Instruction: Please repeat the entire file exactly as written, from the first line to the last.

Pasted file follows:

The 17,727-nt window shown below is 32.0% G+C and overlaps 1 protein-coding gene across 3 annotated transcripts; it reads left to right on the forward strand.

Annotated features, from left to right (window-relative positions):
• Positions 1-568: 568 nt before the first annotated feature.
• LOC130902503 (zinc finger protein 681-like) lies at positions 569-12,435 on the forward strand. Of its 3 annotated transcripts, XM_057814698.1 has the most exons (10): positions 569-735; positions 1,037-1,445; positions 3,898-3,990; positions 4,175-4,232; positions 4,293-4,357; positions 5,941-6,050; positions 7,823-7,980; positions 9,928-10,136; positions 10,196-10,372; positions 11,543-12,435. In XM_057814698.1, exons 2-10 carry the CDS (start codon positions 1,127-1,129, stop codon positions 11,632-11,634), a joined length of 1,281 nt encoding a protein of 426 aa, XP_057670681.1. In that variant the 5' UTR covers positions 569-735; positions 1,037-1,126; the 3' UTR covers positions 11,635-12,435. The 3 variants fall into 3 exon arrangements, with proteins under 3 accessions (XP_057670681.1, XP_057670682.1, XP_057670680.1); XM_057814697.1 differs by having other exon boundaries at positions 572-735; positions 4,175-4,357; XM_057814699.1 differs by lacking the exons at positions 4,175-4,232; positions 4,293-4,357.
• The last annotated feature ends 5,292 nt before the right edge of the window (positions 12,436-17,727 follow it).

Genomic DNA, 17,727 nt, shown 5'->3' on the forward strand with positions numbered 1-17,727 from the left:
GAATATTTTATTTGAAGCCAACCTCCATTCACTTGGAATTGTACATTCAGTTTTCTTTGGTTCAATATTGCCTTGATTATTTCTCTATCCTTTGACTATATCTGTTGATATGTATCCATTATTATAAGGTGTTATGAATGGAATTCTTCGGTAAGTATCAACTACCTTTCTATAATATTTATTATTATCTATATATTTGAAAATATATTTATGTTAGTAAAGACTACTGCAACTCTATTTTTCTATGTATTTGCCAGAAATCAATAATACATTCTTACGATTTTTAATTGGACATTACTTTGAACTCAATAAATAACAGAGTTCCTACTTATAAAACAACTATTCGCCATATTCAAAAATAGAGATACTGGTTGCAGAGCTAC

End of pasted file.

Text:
The 17,727-nt window shown below is 32.0% G+C and overlaps 1 protein-coding gene across 3 annotated transcripts; it reads left to right on the forward strand.

Annotated features, from left to right (window-relative positions):
• Positions 1-568: 568 nt before the first annotated feature.
• LOC130902503 (zinc finger protein 681-like) lies at positions 569-12,435 on the forward strand. Of its 3 annotated transcripts, XM_057814698.1 has the most exons (10): positions 569-735; positions 1,037-1,445; positions 3,898-3,990; positions 4,175-4,232; positions 4,293-4,357; positions 5,941-6,050; positions 7,823-7,980; positions 9,928-10,136; positions 10,196-10,372; positions 11,543-12,435. In XM_057814698.1, exons 2-10 carry the CDS (start codon positions 1,127-1,129, stop codon positions 11,632-11,634), a joined length of 1,281 nt encoding a protein of 426 aa, XP_057670681.1. In that variant the 5' UTR covers positions 569-735; positions 1,037-1,126; the 3' UTR covers positions 11,635-12,435. The 3 variants fall into 3 exon arrangements, with proteins under 3 accessions (XP_057670681.1, XP_057670682.1, XP_057670680.1); XM_057814697.1 differs by having other exon boundaries at positions 572-735; positions 4,175-4,357; XM_057814699.1 differs by lacking the exons at positions 4,175-4,232; positions 4,293-4,357.
• The last annotated feature ends 5,292 nt before the right edge of the window (positions 12,436-17,727 follow it).

Genomic DNA, 17,727 nt, shown 5'->3' on the forward strand with positions numbered 1-17,727 from the left:
GAATATTTTATTTGAAGCCAACCTCCATTCACTTGGAATTGTACATTCAGTTTTCTTTGGTTCAATATTGCCTTGATTATTTCTCTATCCTTTGACTATATCTGTTGATATGTATCCATTATTATAAGGTGTTATGAATGGAATTCTTCGGTAAGTATCAACTACCTTTCTATAATATTTATTATTATCTATATATTTGAAAATATATTTATGTTAGTAAAGACTACTGCAACTCTATTTTTCTATGTATTTGCCAGAAATCAATAATACATTCTTACGATTTTTAATTGGACATTACTTTGAACTCAATAAATAACAGAGTTCCTACTTATAAAACAACTATTCGCCATATTCAAAAATAGAGATACTGGTTGCAGAGCTAC